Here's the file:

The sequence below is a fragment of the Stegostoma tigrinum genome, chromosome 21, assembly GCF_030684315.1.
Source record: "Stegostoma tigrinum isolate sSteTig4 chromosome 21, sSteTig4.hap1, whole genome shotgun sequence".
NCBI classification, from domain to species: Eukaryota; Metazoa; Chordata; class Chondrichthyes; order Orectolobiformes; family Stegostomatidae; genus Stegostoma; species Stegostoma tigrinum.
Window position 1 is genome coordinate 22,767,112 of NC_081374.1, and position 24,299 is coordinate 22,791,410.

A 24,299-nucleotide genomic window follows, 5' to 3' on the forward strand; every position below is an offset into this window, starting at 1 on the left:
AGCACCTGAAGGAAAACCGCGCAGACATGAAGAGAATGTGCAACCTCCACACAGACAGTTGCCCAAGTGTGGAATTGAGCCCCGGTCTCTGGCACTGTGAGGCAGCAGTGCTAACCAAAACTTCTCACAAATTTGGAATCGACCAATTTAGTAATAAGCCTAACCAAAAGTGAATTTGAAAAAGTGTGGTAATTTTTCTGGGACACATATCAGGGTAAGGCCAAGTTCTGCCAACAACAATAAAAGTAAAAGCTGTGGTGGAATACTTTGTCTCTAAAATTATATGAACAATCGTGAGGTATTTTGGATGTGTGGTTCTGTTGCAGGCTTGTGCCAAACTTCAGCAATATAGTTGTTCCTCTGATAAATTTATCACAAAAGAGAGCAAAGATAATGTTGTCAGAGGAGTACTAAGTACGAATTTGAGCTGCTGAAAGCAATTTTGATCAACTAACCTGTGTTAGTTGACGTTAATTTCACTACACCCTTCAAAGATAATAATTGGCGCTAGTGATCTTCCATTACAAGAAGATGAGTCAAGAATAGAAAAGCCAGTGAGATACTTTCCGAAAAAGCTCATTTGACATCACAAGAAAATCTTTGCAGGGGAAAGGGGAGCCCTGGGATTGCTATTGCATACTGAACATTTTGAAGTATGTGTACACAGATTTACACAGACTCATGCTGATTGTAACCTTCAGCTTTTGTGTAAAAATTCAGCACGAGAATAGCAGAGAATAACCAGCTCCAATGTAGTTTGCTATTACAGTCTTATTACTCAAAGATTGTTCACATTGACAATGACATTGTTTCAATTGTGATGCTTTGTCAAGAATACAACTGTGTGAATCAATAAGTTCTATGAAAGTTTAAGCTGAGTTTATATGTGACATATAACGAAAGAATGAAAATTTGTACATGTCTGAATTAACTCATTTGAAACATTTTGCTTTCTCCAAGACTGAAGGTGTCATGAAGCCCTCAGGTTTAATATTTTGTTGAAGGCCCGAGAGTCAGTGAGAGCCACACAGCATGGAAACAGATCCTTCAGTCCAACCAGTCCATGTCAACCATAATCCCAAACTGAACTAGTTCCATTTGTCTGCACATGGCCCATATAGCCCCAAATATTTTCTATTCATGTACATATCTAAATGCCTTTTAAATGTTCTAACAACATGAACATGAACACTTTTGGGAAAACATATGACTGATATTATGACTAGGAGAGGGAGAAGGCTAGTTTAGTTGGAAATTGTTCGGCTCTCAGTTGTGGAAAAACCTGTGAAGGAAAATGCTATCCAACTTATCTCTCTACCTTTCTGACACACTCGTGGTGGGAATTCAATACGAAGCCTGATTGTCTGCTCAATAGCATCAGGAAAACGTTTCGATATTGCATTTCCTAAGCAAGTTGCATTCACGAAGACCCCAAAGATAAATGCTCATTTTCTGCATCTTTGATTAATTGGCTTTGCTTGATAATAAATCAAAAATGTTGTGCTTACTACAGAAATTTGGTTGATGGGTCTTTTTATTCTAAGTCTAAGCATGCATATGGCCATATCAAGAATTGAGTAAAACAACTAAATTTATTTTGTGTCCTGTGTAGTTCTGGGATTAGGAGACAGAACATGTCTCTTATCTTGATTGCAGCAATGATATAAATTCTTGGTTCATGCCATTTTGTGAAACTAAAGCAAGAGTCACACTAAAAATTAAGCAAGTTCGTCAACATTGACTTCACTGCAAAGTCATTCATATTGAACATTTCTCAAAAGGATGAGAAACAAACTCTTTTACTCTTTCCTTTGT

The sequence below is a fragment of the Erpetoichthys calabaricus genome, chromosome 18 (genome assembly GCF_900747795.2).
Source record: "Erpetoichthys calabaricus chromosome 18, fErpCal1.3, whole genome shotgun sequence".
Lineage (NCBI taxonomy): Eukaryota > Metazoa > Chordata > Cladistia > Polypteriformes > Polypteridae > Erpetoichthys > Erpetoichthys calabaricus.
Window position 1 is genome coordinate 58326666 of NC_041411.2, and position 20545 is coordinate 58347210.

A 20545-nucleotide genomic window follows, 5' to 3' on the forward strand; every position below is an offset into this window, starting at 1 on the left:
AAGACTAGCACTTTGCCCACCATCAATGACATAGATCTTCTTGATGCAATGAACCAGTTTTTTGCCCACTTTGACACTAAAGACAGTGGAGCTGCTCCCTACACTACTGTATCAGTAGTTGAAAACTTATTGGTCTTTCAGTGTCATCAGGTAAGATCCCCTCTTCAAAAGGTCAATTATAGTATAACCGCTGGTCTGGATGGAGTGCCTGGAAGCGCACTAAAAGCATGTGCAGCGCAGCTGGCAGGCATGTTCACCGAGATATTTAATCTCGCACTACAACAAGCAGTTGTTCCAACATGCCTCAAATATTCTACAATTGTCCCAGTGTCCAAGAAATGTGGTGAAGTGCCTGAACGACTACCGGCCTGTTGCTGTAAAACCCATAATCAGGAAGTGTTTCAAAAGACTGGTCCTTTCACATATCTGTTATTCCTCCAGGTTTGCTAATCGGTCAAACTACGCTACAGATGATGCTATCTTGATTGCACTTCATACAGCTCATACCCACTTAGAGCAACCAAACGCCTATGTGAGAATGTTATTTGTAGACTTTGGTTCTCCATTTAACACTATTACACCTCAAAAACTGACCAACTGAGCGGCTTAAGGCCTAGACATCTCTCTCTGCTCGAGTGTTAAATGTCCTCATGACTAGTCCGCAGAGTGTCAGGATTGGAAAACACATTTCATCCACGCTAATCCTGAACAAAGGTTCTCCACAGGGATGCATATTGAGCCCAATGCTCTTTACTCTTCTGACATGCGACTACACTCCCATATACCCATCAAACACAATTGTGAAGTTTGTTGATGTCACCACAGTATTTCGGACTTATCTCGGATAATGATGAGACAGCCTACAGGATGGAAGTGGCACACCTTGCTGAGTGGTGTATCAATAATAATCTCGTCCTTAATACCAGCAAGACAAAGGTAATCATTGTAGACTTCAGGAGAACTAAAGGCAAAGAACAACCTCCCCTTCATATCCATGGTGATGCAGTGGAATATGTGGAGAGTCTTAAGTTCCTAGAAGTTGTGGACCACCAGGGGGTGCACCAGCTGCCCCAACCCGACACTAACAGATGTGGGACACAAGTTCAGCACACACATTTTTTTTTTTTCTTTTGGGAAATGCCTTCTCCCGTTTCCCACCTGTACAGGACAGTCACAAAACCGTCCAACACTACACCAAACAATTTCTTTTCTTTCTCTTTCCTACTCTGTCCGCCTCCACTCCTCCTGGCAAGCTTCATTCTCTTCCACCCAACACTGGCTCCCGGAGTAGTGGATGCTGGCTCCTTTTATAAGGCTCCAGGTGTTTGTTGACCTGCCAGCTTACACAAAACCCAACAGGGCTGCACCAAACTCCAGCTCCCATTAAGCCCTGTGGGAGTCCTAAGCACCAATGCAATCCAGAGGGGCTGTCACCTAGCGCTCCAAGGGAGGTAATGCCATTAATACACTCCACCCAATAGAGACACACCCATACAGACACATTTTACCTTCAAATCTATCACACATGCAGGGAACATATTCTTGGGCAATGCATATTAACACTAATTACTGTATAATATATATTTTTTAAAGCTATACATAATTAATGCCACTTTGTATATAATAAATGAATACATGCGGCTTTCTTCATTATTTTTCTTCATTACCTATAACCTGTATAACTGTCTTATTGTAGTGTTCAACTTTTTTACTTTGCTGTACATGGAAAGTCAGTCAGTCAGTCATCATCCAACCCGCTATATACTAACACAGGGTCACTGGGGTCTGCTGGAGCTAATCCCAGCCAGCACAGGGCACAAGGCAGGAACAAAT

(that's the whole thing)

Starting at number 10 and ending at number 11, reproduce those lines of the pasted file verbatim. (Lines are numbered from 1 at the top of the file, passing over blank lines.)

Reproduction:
Window position 1 is genome coordinate 58326666 of NC_041411.2, and position 20545 is coordinate 58347210.

A 20545-nucleotide genomic window follows, 5' to 3' on the forward strand; every position below is an offset into this window, starting at 1 on the left: